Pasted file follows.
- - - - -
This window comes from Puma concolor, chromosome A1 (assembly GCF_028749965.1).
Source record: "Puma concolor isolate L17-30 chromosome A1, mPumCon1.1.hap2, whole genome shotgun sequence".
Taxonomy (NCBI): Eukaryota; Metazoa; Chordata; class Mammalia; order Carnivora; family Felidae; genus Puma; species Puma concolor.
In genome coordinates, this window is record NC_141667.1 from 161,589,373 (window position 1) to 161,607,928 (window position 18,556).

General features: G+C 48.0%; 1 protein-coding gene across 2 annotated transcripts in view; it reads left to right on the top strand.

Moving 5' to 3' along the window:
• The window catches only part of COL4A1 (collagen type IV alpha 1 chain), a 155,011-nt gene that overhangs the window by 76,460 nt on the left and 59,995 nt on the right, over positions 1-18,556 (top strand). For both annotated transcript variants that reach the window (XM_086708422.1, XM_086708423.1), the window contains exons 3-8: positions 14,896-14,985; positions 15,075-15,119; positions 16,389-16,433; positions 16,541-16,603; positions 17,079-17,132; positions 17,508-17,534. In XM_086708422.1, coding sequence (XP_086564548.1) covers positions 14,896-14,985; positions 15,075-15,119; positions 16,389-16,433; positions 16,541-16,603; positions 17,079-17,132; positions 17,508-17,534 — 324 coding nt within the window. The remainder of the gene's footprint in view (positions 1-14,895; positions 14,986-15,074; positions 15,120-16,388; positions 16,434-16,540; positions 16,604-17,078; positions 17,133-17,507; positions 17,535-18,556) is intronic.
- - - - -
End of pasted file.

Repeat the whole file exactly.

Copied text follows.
This window comes from Puma concolor, chromosome A1 (assembly GCF_028749965.1).
Source record: "Puma concolor isolate L17-30 chromosome A1, mPumCon1.1.hap2, whole genome shotgun sequence".
Taxonomy (NCBI): Eukaryota; Metazoa; Chordata; class Mammalia; order Carnivora; family Felidae; genus Puma; species Puma concolor.
In genome coordinates, this window is record NC_141667.1 from 161,589,373 (window position 1) to 161,607,928 (window position 18,556).

General features: G+C 48.0%; 1 protein-coding gene across 2 annotated transcripts in view; it reads left to right on the top strand.

Moving 5' to 3' along the window:
• The window catches only part of COL4A1 (collagen type IV alpha 1 chain), a 155,011-nt gene that overhangs the window by 76,460 nt on the left and 59,995 nt on the right, over positions 1-18,556 (top strand). For both annotated transcript variants that reach the window (XM_086708422.1, XM_086708423.1), the window contains exons 3-8: positions 14,896-14,985; positions 15,075-15,119; positions 16,389-16,433; positions 16,541-16,603; positions 17,079-17,132; positions 17,508-17,534. In XM_086708422.1, coding sequence (XP_086564548.1) covers positions 14,896-14,985; positions 15,075-15,119; positions 16,389-16,433; positions 16,541-16,603; positions 17,079-17,132; positions 17,508-17,534 — 324 coding nt within the window. The remainder of the gene's footprint in view (positions 1-14,895; positions 14,986-15,074; positions 15,120-16,388; positions 16,434-16,540; positions 16,604-17,078; positions 17,133-17,507; positions 17,535-18,556) is intronic.